Hong Kong kids take self-defence classes to fight off school bullies
With Hong Kong children as young as seven seeking psychological help to deal with bullying, it’s no wonder some learn the physical skills and confidence to deter the bullies – who these days are as likely to use social media as their fists
Alex Corner, 13, is tall for his age. But his height didn’t protect him against bullies at boarding school in South Africa when the verbal abuse he received turned physical. As he slipped through the cracks in the school’s support system, he became reclusive and his grades suffered. And while the bruises faded, the mental scars remained. He now takes medication for depression.
“Once I was rugby tackled into a wall and had to go to the sanatorium. It was pretty bad ... I wish I had the skills I know now when I was being bullied,” says Corner, referring to the techniques he’s picked up at anti-bullying classes organised by Hong Kong Self Defence & Krav Maga club.
It’s a cold Saturday morning in February and the fourth-floor drama room at West Island School in the middle-class district of Pok Fu Lam on Hong Kong Island is filling up. Among the parents sitting at the back of the room is Susan Corner, who says her son has made huge strides since he started lessons with Donovan.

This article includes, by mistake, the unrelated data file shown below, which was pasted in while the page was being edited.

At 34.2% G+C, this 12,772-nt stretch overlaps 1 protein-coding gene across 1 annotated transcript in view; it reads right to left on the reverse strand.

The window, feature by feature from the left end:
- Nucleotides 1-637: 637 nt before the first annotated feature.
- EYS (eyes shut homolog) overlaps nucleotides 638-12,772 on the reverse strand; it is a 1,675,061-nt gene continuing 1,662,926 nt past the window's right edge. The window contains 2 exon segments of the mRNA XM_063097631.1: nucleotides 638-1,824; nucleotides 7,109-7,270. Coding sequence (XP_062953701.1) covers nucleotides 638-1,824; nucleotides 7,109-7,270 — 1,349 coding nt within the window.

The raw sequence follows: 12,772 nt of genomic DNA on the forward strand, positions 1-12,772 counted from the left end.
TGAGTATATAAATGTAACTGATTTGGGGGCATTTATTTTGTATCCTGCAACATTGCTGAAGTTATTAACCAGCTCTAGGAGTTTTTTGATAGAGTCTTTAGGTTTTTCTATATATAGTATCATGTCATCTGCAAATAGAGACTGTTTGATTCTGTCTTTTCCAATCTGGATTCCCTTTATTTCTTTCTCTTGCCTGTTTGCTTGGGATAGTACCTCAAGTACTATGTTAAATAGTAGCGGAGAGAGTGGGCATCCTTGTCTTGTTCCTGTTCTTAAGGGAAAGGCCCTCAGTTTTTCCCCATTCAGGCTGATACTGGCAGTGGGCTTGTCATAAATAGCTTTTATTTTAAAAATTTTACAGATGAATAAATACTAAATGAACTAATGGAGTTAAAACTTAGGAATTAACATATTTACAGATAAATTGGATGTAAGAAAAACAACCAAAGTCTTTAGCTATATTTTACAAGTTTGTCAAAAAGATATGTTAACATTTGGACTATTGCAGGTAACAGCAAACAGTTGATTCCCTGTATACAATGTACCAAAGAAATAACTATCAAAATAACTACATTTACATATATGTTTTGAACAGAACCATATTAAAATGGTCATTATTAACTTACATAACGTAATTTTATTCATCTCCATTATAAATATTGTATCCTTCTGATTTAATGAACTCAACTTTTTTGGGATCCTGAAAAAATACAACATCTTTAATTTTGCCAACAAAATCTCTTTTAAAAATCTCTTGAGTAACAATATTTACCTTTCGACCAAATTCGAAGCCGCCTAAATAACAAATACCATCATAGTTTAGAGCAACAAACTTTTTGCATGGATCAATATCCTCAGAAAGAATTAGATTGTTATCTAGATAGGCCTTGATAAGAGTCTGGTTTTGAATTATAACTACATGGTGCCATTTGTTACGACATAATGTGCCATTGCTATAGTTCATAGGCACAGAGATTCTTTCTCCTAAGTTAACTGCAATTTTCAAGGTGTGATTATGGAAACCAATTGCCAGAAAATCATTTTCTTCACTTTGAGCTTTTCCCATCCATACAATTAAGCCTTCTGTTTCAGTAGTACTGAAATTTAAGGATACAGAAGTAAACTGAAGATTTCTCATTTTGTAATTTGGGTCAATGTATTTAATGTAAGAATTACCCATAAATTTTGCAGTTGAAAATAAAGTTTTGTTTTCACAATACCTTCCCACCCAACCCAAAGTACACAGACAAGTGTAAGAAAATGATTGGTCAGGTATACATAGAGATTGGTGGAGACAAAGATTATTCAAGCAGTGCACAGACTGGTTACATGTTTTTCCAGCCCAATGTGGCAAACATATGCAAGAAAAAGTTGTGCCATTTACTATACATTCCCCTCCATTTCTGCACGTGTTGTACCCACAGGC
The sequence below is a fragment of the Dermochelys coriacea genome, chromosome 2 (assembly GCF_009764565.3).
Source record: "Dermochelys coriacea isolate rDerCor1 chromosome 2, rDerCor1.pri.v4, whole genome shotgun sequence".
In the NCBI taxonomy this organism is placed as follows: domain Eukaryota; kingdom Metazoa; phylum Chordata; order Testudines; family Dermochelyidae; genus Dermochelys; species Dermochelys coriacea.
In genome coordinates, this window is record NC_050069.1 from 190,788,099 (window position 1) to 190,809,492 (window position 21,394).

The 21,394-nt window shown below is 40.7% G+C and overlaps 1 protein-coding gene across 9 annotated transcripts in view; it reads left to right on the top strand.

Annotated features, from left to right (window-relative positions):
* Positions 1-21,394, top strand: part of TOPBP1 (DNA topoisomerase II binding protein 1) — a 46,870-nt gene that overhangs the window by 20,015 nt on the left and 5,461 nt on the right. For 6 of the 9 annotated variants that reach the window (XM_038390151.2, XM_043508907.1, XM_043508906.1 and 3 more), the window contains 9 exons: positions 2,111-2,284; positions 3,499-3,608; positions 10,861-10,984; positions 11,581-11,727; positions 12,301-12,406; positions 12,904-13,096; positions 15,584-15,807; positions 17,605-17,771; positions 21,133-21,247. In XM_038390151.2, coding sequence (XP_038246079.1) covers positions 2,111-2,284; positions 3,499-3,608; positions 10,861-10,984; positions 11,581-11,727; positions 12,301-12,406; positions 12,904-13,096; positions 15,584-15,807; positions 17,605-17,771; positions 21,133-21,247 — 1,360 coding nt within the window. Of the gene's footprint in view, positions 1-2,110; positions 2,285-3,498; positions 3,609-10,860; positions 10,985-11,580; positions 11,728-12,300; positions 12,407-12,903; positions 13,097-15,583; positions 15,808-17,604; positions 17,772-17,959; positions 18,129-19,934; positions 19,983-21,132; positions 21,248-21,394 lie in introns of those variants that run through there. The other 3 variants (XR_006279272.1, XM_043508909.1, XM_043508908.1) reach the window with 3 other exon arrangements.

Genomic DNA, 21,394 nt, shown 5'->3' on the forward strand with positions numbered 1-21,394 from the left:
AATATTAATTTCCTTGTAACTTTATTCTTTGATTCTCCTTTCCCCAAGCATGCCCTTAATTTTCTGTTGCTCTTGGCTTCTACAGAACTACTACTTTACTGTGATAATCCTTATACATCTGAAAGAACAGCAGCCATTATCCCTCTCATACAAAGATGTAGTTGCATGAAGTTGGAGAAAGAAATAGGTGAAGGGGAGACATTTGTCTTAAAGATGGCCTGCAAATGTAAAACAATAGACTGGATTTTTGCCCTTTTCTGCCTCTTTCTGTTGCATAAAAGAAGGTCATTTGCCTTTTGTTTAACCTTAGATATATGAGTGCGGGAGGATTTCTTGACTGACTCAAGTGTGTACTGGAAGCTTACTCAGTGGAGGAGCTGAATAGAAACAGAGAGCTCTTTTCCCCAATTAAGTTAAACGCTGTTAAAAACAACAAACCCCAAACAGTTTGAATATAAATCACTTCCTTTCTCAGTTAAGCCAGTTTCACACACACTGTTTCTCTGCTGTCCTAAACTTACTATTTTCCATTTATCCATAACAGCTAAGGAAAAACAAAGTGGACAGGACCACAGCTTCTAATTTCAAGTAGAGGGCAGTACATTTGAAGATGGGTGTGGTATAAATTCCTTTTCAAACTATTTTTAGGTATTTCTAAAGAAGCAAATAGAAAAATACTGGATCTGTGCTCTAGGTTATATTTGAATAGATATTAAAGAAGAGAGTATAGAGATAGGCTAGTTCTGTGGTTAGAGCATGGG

That is South African-born Donovan Ryan. He has a strapping build, biceps popping out from a T-shirt that reads “Never A Victim Always A Fighter”. And he’s got 25 years of martial arts practice under his belt (make that belts: he has two black belts – in tae kwon do and karate – and a blue belt in Brazilian jiu-jitsu).
He is also the city’s most qualified instructor in krav maga, which is not classified as a martial art but is a combat system developed for the Israeli military, which he incorporates into his classes.
“Bullying knocks kids’ confidence, it prohibits them from enjoying their childhood. It can ruin their life,” says Ryan. Surprised to learn that there were few self-defence classes in Hong Kong when he moved to the Chinese special administrative region in 2015, he set up Hong Kong Self Defence & Krav Maga.
“Sadly we live in a world where children are taking their lives because of bullying,” he says.
Ryan says his classes give youngsters the confidence and skills needed to stand up to bullies. While prevention and avoidance are key components, a physical approach is also taught in case diplomacy fails. “Sometimes verbal de-escalation doesn’t work,” he says.
Ryan’s classes on this day are divided into two: one for five- to nine-year-olds, which are fun and noisy, and the other for 10- to 15-year-olds, which focus on discipline. The classes are the first for which he’s hired space at a school (they are usually held at his studio in Sheung Wan).